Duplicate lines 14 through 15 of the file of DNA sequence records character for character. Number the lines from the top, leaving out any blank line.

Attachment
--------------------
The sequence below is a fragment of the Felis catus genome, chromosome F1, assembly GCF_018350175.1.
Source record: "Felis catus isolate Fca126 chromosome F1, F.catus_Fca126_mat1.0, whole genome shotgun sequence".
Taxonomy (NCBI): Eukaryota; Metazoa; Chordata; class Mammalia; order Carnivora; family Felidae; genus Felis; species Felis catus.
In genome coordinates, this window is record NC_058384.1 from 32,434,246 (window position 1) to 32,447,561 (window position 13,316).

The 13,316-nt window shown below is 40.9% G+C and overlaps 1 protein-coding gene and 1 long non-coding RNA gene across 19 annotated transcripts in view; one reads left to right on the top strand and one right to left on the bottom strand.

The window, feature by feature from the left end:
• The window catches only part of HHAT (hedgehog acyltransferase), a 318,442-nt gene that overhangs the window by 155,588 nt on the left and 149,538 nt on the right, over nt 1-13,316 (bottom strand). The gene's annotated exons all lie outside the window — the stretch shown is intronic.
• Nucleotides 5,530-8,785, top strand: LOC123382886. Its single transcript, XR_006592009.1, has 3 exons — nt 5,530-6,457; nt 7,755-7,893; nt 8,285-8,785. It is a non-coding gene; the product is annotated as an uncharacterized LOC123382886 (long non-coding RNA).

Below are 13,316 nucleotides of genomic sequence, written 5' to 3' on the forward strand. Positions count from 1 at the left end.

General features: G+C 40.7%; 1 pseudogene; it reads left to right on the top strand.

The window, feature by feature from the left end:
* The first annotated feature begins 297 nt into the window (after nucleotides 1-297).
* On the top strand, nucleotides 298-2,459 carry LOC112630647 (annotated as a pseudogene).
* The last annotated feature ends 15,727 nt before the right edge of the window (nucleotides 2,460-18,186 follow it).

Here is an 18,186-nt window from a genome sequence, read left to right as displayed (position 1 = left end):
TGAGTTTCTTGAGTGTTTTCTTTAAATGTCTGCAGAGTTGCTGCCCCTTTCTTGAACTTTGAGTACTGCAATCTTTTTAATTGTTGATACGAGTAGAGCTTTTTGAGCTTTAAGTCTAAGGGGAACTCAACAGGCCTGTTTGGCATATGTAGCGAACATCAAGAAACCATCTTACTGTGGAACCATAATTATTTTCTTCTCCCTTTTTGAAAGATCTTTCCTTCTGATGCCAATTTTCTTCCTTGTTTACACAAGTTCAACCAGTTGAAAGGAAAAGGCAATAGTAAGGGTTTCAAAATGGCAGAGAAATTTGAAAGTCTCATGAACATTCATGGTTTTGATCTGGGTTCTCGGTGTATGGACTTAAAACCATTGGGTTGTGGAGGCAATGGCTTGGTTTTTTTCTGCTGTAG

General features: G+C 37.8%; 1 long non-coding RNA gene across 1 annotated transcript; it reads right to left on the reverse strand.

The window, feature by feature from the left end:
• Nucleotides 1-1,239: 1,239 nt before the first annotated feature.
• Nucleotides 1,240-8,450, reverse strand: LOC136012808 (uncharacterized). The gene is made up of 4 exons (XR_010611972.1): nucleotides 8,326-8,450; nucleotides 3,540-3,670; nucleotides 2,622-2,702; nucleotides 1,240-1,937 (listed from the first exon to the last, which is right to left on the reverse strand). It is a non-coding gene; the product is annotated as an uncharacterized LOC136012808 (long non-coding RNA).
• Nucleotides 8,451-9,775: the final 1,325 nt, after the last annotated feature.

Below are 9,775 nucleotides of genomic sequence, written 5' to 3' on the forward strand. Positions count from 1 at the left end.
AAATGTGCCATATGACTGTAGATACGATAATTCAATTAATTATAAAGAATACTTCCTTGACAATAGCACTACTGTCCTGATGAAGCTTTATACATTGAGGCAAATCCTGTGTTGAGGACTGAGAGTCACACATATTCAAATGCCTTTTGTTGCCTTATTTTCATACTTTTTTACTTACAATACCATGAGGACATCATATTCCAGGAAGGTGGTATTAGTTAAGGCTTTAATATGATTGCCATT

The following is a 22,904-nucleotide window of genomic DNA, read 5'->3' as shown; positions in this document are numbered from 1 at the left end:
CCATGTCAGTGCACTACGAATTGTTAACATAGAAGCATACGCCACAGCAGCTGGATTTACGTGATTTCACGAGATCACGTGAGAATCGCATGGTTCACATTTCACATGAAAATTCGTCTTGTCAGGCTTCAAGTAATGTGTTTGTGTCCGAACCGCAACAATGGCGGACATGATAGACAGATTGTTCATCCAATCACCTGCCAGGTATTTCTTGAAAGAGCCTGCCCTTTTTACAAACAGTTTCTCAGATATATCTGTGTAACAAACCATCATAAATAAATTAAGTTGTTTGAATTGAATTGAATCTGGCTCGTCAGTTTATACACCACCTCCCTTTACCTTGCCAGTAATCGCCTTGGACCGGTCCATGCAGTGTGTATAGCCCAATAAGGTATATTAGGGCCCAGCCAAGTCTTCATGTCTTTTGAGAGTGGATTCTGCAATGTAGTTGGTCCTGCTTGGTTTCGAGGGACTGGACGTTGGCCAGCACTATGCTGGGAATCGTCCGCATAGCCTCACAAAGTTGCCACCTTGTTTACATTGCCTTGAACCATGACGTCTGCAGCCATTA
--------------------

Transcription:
* The last annotated feature ends 15,727 nt before the right edge of the window (nucleotides 2,460-18,186 follow it).

Here is an 18,186-nt window from a genome sequence, read left to right as displayed (position 1 = left end):